Jerry nodded, saying he would be back in a hour or two, then he stepped out into the single street that made up almost the whole town. It seemed a bleak place, just a bulge in the trail. A double-row of frame buildings fronting onto dilapidated sidewalks on either side of the heavily rutted thoroughfare. The only unusual feature was what looked like a saloon, standing alone athwart the end of the street, staring down the long, straight southern approach. The path to the North curved westwards around this building, which stood on a low mound and had a covered porch, accessed by a short flight of wooden steps. A sign over the awning told visitors that this was ‘The Hill Place’, though the little hump hardly qualified for such a title.
Opposite the livery stable was a general store, the faded sign above the single window proclaiming it the establishment of Joseph Tanner. Jerry walked in, encountering a pleasant if bewildering mixture of smells and an amazing jumble of wares. To the left of the door was a table, loaded with vegetables. On the floor were sacks of flour, corn, potatoes, coffee beans and a few other items, less readily identifiable. Three of the four walls were fitted from floor to ceiling with shelves, displaying all manner of cans, bottles, jars and packets. The counter, to the right of the door, offered the bare minimum of space for transactions. The left-hand end of this business surface was piled with an array of sweetmeats, cigars and tobacco. The right end supported a massive hunk of smoked bacon and, under glass, a slab of elderly dark-yellow cheese, cracked, shiny and looking strong enough to raise the dead. That block would, Jerry thought, be marginally easier to cut than a house brick.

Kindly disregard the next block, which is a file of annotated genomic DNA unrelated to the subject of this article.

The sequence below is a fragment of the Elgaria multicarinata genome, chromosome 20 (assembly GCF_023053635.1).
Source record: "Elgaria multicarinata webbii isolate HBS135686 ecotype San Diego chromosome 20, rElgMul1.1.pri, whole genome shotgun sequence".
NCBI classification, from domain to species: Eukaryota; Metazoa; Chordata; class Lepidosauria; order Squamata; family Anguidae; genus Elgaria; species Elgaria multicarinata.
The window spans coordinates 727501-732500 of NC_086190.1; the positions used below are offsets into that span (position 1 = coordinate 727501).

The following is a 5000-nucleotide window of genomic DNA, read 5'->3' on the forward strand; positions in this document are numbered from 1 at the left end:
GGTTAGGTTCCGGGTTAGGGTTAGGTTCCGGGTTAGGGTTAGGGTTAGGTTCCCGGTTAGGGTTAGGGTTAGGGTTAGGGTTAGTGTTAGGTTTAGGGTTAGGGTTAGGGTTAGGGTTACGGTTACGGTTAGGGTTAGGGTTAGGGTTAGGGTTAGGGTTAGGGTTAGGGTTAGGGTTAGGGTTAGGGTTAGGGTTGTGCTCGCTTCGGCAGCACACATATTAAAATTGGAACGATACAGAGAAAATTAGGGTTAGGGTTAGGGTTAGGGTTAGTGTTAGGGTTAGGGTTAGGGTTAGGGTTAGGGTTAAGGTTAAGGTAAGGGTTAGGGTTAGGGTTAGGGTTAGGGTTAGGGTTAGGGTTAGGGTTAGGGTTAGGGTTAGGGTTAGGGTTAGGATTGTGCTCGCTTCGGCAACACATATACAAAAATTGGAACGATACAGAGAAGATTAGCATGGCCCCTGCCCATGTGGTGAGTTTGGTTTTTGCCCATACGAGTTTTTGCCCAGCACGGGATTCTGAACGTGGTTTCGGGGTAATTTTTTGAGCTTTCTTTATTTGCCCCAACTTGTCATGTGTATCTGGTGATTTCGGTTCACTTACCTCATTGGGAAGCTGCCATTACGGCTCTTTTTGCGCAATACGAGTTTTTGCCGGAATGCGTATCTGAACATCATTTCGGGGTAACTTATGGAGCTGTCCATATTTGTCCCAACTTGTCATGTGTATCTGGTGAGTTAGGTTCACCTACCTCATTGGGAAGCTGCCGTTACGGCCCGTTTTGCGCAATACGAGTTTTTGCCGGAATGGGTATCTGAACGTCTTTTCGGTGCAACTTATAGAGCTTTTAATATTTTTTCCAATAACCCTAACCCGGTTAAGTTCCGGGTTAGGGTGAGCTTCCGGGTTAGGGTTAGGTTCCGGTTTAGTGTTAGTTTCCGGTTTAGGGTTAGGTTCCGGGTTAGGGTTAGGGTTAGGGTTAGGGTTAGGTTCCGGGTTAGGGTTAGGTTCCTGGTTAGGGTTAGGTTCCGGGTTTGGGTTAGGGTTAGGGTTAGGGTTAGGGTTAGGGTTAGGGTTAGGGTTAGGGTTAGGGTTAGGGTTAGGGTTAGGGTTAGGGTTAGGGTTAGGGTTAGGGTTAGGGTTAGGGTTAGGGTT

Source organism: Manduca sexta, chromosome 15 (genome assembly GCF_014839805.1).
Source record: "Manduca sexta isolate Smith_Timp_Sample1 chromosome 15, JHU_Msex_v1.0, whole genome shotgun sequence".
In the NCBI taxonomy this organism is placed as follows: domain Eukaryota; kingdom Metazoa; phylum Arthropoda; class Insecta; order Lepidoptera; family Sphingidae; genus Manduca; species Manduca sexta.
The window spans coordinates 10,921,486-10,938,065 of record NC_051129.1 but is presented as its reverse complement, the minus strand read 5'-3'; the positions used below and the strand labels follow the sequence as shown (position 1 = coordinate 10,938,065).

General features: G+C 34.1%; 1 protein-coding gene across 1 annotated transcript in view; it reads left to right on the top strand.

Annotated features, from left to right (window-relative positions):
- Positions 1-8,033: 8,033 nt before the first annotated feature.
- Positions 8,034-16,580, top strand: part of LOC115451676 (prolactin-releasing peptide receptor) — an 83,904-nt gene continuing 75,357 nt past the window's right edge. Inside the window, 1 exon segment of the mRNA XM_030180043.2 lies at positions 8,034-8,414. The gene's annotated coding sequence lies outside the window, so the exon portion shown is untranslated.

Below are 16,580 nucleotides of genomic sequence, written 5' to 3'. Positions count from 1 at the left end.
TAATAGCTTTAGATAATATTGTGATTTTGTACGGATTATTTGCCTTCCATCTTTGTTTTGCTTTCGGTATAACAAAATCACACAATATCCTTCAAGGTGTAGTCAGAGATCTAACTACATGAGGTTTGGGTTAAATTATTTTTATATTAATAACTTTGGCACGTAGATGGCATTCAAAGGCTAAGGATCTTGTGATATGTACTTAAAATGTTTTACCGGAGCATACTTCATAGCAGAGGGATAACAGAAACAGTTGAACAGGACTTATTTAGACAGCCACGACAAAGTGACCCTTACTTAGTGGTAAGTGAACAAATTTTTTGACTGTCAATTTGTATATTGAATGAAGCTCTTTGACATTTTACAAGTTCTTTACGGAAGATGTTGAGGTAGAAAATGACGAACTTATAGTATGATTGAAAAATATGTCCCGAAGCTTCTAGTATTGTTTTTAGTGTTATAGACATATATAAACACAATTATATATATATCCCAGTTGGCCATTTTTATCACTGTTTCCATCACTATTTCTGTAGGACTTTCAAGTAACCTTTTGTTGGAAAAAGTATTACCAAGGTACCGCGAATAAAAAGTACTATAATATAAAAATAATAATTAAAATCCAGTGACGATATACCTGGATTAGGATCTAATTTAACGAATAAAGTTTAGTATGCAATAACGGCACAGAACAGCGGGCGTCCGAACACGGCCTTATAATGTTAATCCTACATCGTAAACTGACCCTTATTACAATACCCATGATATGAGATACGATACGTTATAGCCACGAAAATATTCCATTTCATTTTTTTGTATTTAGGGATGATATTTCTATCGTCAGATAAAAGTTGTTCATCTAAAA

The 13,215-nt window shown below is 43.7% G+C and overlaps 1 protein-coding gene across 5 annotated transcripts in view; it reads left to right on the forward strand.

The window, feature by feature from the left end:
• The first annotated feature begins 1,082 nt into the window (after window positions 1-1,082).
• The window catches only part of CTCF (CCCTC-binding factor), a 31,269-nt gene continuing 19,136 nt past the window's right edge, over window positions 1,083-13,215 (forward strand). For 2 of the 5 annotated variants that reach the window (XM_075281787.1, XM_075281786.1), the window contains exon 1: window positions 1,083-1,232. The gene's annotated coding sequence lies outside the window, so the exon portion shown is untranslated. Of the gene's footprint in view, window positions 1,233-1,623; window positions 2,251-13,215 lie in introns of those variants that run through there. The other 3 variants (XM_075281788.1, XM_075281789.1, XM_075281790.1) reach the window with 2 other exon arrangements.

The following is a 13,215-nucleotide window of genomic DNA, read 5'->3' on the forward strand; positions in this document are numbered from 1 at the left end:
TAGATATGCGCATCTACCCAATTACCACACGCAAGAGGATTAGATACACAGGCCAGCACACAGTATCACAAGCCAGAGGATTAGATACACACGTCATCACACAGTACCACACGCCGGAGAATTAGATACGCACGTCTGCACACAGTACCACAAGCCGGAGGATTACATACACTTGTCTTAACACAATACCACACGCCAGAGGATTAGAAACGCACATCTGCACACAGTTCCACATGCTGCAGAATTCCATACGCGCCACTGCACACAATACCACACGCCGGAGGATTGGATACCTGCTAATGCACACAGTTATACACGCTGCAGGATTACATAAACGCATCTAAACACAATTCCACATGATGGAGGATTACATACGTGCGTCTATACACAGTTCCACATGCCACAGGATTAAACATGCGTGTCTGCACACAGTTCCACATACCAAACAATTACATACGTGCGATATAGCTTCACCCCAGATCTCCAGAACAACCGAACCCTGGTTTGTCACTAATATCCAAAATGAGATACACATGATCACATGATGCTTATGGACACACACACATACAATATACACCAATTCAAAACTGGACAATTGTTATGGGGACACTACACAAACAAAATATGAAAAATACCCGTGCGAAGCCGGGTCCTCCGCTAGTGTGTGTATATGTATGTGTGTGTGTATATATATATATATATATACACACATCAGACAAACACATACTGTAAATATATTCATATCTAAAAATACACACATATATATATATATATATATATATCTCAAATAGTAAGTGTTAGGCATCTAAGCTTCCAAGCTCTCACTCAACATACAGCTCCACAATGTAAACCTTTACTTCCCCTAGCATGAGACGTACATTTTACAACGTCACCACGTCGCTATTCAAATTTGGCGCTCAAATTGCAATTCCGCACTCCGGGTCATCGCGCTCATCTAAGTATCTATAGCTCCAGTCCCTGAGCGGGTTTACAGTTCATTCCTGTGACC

Tanner was a jolly, talkative fellow, short, fat and balding. Jerry ordered the few things he needed, indulging himself so far as to pick up a box of cigars. He smoked only when the mood was upon him, but with winter coming on and with no prospect of further supplies until spring, he considered the extravagance justifiable. “Odd name for a place, Abundance,” he said. “Must have a reason, I guess?”